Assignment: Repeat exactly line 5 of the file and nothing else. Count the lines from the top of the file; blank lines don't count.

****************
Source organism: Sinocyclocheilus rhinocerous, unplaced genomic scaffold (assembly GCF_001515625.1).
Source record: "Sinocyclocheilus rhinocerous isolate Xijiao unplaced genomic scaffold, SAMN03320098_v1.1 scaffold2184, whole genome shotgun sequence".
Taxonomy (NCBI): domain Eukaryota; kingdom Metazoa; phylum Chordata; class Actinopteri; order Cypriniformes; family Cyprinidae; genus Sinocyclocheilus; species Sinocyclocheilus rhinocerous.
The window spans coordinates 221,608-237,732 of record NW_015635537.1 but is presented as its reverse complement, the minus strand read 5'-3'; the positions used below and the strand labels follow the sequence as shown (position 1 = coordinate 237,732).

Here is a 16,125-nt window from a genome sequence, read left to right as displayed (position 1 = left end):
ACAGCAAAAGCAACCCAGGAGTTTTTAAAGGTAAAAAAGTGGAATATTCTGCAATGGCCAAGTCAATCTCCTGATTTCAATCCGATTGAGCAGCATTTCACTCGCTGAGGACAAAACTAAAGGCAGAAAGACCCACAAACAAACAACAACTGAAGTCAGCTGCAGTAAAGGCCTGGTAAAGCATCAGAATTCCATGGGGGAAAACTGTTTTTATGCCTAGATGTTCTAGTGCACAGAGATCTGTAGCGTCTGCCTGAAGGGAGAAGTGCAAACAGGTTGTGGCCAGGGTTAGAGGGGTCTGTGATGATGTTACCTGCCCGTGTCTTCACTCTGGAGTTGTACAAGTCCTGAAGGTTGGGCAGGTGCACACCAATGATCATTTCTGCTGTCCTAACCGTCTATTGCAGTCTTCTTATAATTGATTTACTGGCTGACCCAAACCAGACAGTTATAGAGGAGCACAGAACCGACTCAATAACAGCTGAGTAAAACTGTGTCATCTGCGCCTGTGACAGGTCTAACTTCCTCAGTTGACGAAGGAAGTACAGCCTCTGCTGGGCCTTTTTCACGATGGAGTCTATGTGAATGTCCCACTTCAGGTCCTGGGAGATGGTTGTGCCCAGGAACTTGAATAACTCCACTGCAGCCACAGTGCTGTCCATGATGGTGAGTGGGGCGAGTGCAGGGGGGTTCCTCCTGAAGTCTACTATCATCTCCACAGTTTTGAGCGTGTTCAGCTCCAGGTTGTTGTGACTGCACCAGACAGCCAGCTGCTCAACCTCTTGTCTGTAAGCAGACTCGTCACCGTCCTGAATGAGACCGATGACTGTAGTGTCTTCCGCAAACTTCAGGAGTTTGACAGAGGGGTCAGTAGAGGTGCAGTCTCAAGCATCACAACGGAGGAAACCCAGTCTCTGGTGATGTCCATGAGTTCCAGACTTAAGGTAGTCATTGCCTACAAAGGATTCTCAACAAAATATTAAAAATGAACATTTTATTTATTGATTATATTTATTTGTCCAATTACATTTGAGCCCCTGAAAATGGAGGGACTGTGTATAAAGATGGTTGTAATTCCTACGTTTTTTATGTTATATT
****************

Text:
Here is a 16,125-nt window from a genome sequence, read left to right as displayed (position 1 = left end):